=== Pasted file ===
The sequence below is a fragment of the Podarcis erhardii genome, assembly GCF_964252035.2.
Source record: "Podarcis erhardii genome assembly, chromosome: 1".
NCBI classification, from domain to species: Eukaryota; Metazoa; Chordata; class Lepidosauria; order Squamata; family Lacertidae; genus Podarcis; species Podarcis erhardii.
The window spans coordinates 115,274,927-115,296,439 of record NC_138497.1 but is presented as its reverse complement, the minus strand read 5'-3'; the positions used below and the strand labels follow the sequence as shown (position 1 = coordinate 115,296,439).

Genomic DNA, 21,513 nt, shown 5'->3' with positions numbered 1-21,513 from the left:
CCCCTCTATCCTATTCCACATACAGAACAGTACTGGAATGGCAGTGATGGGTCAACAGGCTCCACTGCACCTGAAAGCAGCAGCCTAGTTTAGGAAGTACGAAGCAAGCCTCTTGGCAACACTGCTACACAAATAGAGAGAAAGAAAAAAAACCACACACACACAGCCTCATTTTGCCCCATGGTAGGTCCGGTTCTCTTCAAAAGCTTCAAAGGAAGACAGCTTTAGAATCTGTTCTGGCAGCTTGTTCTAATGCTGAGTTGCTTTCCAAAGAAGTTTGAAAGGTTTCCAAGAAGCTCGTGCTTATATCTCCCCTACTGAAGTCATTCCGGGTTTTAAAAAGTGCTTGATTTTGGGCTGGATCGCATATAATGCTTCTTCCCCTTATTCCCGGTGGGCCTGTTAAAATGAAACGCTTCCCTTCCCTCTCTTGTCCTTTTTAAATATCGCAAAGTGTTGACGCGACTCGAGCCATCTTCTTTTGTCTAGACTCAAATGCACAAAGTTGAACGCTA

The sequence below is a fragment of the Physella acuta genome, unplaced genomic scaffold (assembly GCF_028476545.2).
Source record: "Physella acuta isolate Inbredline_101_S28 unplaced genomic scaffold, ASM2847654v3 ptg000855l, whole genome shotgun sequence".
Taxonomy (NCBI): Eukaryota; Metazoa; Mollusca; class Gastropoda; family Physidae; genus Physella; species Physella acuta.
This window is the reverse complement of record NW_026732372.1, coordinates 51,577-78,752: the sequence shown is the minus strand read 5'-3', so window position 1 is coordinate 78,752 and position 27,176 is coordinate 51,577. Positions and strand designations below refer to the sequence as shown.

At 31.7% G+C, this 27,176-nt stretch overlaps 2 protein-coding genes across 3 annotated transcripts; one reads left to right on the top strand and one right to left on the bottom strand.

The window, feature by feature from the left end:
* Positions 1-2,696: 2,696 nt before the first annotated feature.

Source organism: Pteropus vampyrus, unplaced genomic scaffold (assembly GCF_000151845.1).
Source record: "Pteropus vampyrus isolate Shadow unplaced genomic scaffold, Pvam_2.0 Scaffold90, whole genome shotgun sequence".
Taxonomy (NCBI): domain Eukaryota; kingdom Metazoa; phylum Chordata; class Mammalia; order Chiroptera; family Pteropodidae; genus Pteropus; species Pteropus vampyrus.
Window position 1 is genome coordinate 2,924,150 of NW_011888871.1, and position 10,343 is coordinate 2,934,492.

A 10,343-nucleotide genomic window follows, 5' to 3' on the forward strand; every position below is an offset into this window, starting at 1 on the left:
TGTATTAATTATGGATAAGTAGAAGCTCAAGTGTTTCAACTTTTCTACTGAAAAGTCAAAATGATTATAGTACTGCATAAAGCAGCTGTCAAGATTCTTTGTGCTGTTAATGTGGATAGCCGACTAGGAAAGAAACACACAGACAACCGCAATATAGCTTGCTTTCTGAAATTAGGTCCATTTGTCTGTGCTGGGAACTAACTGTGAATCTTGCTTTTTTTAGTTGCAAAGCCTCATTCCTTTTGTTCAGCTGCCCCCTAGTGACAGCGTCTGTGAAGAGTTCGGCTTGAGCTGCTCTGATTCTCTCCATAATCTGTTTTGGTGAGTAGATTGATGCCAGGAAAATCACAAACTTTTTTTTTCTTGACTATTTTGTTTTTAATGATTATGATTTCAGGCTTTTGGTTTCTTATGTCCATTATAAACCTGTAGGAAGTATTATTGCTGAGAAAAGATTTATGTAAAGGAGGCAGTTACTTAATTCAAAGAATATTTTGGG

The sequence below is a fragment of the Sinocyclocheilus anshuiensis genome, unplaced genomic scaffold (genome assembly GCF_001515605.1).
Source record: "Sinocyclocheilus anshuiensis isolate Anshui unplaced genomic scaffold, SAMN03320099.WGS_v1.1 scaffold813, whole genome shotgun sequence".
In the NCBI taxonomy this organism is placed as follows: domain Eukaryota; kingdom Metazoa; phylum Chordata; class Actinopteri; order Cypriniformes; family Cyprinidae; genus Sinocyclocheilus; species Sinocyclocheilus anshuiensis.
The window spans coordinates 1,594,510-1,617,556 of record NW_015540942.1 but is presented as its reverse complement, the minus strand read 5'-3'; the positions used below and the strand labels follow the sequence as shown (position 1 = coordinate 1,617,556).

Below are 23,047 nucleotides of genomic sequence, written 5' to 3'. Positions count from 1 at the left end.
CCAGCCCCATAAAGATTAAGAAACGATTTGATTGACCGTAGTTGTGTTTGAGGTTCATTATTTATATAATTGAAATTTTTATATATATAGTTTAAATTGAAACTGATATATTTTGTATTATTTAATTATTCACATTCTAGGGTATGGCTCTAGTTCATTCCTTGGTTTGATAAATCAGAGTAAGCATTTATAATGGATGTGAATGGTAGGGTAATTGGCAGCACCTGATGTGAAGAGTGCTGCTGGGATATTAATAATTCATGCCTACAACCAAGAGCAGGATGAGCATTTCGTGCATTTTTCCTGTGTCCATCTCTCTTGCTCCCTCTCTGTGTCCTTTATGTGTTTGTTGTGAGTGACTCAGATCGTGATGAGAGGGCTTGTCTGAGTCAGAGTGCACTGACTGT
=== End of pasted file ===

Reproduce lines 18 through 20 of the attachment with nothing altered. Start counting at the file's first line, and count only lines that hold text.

A 10,343-nucleotide genomic window follows, 5' to 3' on the forward strand; every position below is an offset into this window, starting at 1 on the left:
TGTATTAATTATGGATAAGTAGAAGCTCAAGTGTTTCAACTTTTCTACTGAAAAGTCAAAATGATTATAGTACTGCATAAAGCAGCTGTCAAGATTCTTTGTGCTGTTAATGTGGATAGCCGACTAGGAAAGAAACACACAGACAACCGCAATATAGCTTGCTTTCTGAAATTAGGTCCATTTGTCTGTGCTGGGAACTAACTGTGAATCTTGCTTTTTTTAGTTGCAAAGCCTCATTCCTTTTGTTCAGCTGCCCCCTAGTGACAGCGTCTGTGAAGAGTTCGGCTTGAGCTGCTCTGATTCTCTCCATAATCTGTTTTGGTGAGTAGATTGATGCCAGGAAAATCACAAACTTTTTTTTTCTTGACTATTTTGTTTTTAATGATTATGATTTCAGGCTTTTGGTTTCTTATGTCCATTATAAACCTGTAGGAAGTATTATTGCTGAGAAAAGATTTATGTAAAGGAGGCAGTTACTTAATTCAAAGAATATTTTGGG

The sequence below is a fragment of the Sinocyclocheilus anshuiensis genome, unplaced genomic scaffold (genome assembly GCF_001515605.1).